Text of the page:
Oldenburgisches Dragoner-Regiment Nr. 19 - Oldenburgisches Dragoner-Regiment Nr. 19

Uniform of the Oldenburg Dragoon Regiment No. 19 around 1912
Dragoons of the regiment, 1899. The lance flag in the Oldenburg colors of blue-red. Drawing by Richard Knötel the Elder.

The Oldenburg Dragoons. 19 was a 1849 capped Oldenburg shear Cavalry Association , who from 1867 to 1919 as a contingent in the Prussian Army was set. It is not to be confused with the Grand Ducal Oldenburg Land Dragon Corps , of which a brigade (gendarmerie) was also stationed in Osternburg .


Former casino of the Oldenburg Dragoon Regiment No. 19, currently the Jochen Klepper House of the Oldenburg-Osternburg parish

On April 26, 1849 (foundation day of the regiment), Grand Duke Paul Friedrich August von Oldenburg issued the order to set up a cavalry regiment of four squadrons , which was named Grand Ducal Oldenburg Cavalry Regiment . In fact, the association only had three squadrons for cost reasons. The first 200 recruits were on 1/2. Discontinued May 1849. The regiment belonged as part of the Oldenburg contingent to III. Oldenburg and the Hanseatic Brigade of the 2nd Division of the Xth Army Corps of Armed Forces and was in Oldenburg stationed.

Easter castle KavKas

Since no suitable property was initially available, the regiment had to be housed in an infantry barracks . During this time, the horses were placed in private stables in front of the Heiligengeisttor in Oldenburg. The regiment was only able to move into the new cavalry barracks in Easter castle on May 1, 1859 . It was housed here until it was dissolved in 1919.

The accommodation, later known as the Dragoons barracks, continued to be used by the Reichswehr , the Wehrmacht (Artillery Regiment 58) and, from 1964, by the Bundeswehr and was demolished on June 23, 1980. In their place, a building for the Bundeswehr administration was erected by September 1986, which housed the District Armed Forces Replacement Office Oldenburg until 2012 . Currently (2014) the building houses the Bundeswehr catering office and the Bundeswehr service center in Oldenburg.

After the German War, the regiment was transferred to the Prussian Army as a result of the military convention of July 15, 1867, and from October 1, 1867 it was called the Oldenburg Dragoon Regiment No. 19 .

The regiment chief was the ruling Grand Duke of Oldenburg.

German war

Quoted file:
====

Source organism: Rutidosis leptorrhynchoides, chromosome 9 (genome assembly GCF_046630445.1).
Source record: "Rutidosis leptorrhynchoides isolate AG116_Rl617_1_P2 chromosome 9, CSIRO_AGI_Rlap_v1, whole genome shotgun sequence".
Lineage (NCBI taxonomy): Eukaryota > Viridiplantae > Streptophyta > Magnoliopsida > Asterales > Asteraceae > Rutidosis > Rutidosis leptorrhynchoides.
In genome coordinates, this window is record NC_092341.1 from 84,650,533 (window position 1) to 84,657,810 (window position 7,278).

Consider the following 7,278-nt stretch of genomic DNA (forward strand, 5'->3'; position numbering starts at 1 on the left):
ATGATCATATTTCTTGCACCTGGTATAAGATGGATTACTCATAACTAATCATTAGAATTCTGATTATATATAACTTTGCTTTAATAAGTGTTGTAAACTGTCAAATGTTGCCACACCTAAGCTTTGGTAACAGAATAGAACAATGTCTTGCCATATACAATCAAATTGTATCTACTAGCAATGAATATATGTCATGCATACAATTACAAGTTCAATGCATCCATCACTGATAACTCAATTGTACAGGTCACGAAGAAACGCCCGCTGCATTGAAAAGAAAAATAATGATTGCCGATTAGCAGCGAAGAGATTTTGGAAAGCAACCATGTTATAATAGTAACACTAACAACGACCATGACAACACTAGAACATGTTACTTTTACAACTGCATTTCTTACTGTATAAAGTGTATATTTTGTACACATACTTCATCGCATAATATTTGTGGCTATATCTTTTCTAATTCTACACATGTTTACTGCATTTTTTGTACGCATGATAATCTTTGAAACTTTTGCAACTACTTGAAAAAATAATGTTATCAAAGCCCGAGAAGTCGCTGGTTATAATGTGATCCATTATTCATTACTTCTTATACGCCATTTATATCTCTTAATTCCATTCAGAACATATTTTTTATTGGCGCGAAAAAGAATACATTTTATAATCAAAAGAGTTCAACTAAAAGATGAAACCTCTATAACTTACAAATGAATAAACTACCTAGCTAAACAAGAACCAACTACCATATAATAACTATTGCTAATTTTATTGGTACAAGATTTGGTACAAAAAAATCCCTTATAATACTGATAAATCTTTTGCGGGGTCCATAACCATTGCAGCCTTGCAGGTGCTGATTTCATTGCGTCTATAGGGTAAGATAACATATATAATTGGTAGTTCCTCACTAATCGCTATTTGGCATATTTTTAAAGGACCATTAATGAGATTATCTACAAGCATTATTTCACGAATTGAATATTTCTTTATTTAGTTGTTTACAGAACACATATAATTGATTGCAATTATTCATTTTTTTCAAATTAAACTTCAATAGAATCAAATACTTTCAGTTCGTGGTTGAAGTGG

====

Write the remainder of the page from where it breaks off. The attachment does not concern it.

During the German War , the regiment was assigned as part of the X. Army Corps of the Armed Forces of the Prussian Main Army under Lieutenant General Edwin von Manteuffel and performed reconnaissance and patrol services here. On July 24th it was at Werbach and Tauberbischofsheim as well as on July 27th 1866 at the bombardment of Würzburg .

The regiment returned on September 22, 1866 together with the other units of the Oldenburg contingent via Tweelbäke and Easter castle and to Oldenburg, where a crowd of several thousand received the contingent. At the beginning of the campaign, the officers were equipped with revolvers .

Franco-German War

The mobilization took place on July 20, 1870. A train was immediately transported by rail to Schillig near Wilhelmshaven , because a French landing was expected there from the seaside. After a few days the train was ordered back. On July 29th, the entire regiment left Oldenburg in three trains.

  • 0 August 6, 1870 - Reserve cavalry without combat deployment in the Battle of the Spichern Heights
  • August 16, 1870 - Attack in the cavalry battle near Mars la Tour
  • 18. August 1870 – Gravelotte–St. Privat
  • September 19 to October 1, 1870 - Paris encircled
  • October 10, 1870 - Cherisy
  • 11. November 1870 – Berchères (1. Eskadron)
  • December 17, 1870 - Droué (4th Squadron)

After the armistice, the regiment remained with the occupying army in France and returned to the peace garrison in Oldenburg on August 13, 1873.

The losses were:

  • Fallen: four officers, 26 men,
  • Wounded: five officers, 108 men,
  • Prisoners: 17 men.

First World War

At the beginning of the First World War , the regiment mobilized on August 2, 1914, marched west and took part in the advance to the Marne in the same month .

  • September 1914 - retreat beyond the Aisne , extension of the right wing of the front ( race to sea )
  • November 1914 - Relocation to the Eastern Front , partly infantry, partly cavalry use
  • November / December 1914 - fighting near Lodz , the Vistula and the Narew
  • September 1915 - fighting near Vilna
  • February to July 1916 - fighting on Lake Narocz and in Volhynia
  • April 1917 - Fighting on the Styr - Stochod
  • May 27, 1917 - The 4th Squadron becomes divisional cavalry in the 95th Division and remains in Ukraine after the end of the war until 1919 . She arrives back in Oldenburg on January 26, 1919.

The rest of the regiment was transferred to the western front and used here in the police and patrol service in the rear areas until the end of the war. The MG squadron had been handed over to the combat troops.

According to a note in the Oldenburgische Volkszeitung on October 2, 1919, the losses amounted to:

  • Officers: 6 (out of 54 = 11.0%)
  • Reserve officers: 8 (of 43 = 19.0%)
  • Teams: 101 (out of 1403 = 7.0%).


After the armistice of Compiègne , the regiment vacated the occupied territory by November 14, 1918 and began the march back home. It arrived in Oldenburg on December 28, 1918.